Fig. 1

Phosphorus flows in the food production–consumption chain of the European Union (EU15) for 2006–2008. Flows are indicated by arrows, and pools and stocks are indicated by boxes. The size of flows, stocks, and pools are presented in Gg P yr−1. The size of the arrows indicates the relative size of the flow; imports are in blue, exports are in purple, losses are in red, sectors are in green, and the hydrosphere is in light blue (adapted from Ott and Rechberger 2012)

This first European P budget has highlighted a number of key indicators and trends of P use efficiency in Europe. These indicators and trends are supported by the results of a detailed P balance for the EU27 countries for 2005 [Van Dijk (unpublished results); some preliminary results are given in Schoumans et al. 2015], and the results of MFA undertaken in a number of countries within and outside the EU and summarized by Chowdhury et al. (2014). Firstly, the food system of the EU can be seen to be highly dependent on the import of PR-derived products, which include fertilizers (1.6 Tg P yr−1), animal feed (0.25 Tg P yr−1), food (0.1 Tg P yr−1), and non-food products (0.1 Tg P yr−1). Only an estimated 0.13 Tg P yr−1 enters the P cycle from small PR deposits in Finland. In sharp contrast to China, the imports of P via fertilizers in the EU have steadily decreased from about 1980 (Fig. 2), largely due to tighter profitability margins and better informed decision making on farms. However, imports of P via animal feed (especially soybean) in the EU have increased in line with greater livestock numbers. Secondly, the efficiency with which imported P is used by consumers is low; only 25 % of the net P used in the EU15 countries reaches households for human consumption (Ott and Rechberger 2012). Thirdly, most of the unused P is steadily accumulating in EU soils, with increased long-term risk of further P runoff and leaching losses to water bodies. Fourthly, there is very limited recovery and recycling of wastewater and solid waste P back to land; only about 0.3 Tg P yr−1 representing 16 % of net P usage is recycled to land mainly as compost and sludge. Fifthly, total losses of P to water and to landfill are substantial (0.8 Tg P yr−1) and account for 42 % of the net annual usage. Assuming inorganic manufactured P costs of €2 per kg P, these losses have a potential value of over 1.5 × 10euros.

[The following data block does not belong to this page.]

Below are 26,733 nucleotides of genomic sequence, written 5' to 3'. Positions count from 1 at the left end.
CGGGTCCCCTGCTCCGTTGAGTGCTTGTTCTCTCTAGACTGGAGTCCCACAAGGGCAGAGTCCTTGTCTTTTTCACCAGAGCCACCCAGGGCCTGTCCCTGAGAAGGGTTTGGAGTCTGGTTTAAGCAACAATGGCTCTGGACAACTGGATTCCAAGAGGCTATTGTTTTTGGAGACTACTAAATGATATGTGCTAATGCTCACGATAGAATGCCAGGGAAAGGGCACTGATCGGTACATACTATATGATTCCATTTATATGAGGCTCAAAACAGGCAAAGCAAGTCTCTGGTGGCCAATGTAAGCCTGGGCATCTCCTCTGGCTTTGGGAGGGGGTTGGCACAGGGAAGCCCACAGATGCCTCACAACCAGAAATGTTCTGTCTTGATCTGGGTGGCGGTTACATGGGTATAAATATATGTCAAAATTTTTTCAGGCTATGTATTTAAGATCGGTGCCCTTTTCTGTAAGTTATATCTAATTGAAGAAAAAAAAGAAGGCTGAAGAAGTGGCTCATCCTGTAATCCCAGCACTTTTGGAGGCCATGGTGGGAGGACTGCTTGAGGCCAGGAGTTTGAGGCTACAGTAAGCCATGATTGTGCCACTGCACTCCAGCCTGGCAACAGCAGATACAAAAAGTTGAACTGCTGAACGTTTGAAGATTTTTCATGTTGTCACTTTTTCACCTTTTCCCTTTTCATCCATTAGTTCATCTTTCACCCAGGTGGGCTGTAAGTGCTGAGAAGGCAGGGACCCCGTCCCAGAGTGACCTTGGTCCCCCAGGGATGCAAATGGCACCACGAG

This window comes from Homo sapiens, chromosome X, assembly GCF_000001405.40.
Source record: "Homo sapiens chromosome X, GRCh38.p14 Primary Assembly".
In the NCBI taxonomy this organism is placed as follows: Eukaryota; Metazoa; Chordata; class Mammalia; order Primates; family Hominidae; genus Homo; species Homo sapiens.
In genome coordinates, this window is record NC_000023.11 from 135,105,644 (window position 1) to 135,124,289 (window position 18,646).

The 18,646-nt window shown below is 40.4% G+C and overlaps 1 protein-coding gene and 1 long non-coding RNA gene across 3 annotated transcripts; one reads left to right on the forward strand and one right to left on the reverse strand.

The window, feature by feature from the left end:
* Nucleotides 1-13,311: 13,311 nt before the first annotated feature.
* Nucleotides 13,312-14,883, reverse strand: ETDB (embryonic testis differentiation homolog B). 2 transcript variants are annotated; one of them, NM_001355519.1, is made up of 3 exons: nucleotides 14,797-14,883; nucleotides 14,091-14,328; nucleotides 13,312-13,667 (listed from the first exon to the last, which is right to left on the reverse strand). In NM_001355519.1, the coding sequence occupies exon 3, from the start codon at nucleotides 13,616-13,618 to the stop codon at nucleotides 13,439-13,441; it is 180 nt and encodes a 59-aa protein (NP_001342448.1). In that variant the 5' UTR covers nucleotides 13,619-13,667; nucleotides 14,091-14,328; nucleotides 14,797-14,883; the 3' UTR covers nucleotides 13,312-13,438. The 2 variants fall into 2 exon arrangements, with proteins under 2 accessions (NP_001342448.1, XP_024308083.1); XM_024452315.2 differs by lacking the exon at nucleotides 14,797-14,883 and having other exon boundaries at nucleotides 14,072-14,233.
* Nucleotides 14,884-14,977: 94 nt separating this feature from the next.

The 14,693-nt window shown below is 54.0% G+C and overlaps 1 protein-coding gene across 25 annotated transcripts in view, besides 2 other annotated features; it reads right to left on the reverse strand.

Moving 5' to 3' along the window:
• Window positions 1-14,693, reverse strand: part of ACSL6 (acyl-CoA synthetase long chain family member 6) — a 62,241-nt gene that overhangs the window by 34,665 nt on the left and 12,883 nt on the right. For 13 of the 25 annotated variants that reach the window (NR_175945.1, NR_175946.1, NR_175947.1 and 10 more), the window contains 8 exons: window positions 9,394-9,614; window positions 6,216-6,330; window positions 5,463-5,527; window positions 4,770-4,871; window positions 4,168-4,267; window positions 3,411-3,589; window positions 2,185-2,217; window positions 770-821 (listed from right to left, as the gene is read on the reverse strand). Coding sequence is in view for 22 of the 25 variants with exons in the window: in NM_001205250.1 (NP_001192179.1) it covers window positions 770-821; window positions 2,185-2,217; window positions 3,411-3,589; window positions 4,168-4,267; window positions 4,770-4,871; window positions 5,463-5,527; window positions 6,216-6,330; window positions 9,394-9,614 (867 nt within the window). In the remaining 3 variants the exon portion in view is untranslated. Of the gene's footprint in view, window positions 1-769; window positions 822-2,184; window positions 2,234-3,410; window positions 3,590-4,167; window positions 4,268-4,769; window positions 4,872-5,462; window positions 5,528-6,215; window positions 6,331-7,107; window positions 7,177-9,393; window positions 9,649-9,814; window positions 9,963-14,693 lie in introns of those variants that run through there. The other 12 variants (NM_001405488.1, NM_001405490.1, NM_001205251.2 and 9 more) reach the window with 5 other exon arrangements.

Fig. 2

The use of phosphorus (P) fertilizers and the import of P via soybean products in EU-27 between 1961 and 2011. For comparison, results for China have been included (Source FAOSTAT 2014)